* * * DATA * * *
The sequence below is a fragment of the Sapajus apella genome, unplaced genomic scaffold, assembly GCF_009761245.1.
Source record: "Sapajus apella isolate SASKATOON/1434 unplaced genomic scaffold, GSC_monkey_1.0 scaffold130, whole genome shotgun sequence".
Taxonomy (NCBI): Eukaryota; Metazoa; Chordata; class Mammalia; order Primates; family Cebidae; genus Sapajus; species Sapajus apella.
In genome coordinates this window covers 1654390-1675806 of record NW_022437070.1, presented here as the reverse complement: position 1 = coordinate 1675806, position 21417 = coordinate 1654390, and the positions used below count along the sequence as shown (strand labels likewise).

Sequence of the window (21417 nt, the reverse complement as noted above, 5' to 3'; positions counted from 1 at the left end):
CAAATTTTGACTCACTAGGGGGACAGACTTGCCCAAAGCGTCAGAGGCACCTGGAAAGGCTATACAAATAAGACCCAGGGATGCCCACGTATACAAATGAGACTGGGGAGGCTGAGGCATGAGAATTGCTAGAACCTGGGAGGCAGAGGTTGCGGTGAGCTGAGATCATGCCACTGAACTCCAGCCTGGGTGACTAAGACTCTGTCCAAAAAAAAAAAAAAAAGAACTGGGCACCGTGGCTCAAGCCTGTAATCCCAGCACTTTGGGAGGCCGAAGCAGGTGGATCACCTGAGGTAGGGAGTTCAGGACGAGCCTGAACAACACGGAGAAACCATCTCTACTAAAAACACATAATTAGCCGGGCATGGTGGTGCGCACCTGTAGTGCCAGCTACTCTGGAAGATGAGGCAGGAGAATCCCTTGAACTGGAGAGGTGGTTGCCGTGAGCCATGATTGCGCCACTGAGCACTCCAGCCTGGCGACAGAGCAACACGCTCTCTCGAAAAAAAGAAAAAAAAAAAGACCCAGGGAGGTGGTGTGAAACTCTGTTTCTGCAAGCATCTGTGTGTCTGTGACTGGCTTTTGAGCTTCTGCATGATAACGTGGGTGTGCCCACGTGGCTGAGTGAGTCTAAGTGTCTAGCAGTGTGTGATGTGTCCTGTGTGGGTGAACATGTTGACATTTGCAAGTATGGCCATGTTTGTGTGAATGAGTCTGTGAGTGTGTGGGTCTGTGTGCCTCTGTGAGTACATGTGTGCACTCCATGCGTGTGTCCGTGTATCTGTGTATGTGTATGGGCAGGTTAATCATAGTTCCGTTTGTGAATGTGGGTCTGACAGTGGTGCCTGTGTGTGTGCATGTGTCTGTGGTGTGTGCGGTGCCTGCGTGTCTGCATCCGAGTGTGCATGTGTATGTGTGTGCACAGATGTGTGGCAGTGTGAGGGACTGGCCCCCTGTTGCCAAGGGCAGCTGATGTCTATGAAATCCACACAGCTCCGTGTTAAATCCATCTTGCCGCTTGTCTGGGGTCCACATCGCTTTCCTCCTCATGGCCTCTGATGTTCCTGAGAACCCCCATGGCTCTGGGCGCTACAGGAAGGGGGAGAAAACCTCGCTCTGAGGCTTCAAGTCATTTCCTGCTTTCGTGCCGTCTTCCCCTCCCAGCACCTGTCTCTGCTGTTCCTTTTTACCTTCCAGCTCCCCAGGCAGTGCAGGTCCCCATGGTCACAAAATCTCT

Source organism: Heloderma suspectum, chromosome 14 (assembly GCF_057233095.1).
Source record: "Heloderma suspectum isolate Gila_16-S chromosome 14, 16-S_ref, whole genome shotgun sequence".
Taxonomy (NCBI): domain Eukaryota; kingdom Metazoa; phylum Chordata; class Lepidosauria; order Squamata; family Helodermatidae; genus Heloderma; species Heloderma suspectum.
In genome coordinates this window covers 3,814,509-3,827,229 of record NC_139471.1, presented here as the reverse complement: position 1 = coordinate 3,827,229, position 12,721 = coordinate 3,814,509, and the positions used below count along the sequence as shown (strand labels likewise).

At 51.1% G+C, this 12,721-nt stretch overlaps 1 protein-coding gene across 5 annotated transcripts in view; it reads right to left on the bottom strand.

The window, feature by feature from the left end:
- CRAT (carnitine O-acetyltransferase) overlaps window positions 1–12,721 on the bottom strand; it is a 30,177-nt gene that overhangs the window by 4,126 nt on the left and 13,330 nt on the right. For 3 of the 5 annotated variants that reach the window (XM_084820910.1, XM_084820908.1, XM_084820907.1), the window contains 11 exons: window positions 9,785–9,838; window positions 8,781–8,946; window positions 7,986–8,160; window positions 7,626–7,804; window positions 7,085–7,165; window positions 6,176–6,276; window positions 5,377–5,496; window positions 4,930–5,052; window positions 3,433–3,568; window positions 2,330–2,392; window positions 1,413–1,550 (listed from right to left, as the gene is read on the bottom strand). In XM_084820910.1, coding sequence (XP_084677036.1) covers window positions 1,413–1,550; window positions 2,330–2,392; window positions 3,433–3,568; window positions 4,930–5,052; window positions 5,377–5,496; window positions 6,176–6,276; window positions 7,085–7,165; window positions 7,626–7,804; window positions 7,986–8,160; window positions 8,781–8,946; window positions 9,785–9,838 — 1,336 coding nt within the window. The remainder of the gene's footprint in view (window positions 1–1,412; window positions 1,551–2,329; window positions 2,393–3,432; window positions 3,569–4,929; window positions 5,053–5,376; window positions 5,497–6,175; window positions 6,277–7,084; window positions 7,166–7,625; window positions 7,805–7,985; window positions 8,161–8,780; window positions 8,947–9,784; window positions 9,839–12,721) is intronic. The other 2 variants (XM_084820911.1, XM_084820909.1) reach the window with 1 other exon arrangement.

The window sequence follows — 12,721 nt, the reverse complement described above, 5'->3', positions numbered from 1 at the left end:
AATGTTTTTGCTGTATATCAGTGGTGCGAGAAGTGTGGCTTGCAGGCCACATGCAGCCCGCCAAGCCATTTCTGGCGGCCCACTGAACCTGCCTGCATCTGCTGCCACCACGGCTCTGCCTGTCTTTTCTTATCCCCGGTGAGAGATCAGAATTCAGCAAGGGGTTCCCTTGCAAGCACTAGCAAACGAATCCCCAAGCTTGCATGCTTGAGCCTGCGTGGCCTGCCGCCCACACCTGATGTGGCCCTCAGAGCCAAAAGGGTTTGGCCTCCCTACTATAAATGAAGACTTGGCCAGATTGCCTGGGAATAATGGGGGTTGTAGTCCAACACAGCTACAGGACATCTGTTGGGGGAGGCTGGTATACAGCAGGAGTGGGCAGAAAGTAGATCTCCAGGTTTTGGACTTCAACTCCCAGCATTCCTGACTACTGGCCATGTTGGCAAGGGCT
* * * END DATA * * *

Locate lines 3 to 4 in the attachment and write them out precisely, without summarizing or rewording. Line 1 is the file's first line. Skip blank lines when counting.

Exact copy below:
Taxonomy (NCBI): Eukaryota; Metazoa; Chordata; class Mammalia; order Primates; family Cebidae; genus Sapajus; species Sapajus apella.
In genome coordinates this window covers 1654390-1675806 of record NW_022437070.1, presented here as the reverse complement: position 1 = coordinate 1675806, position 21417 = coordinate 1654390, and the positions used below count along the sequence as shown (strand labels likewise).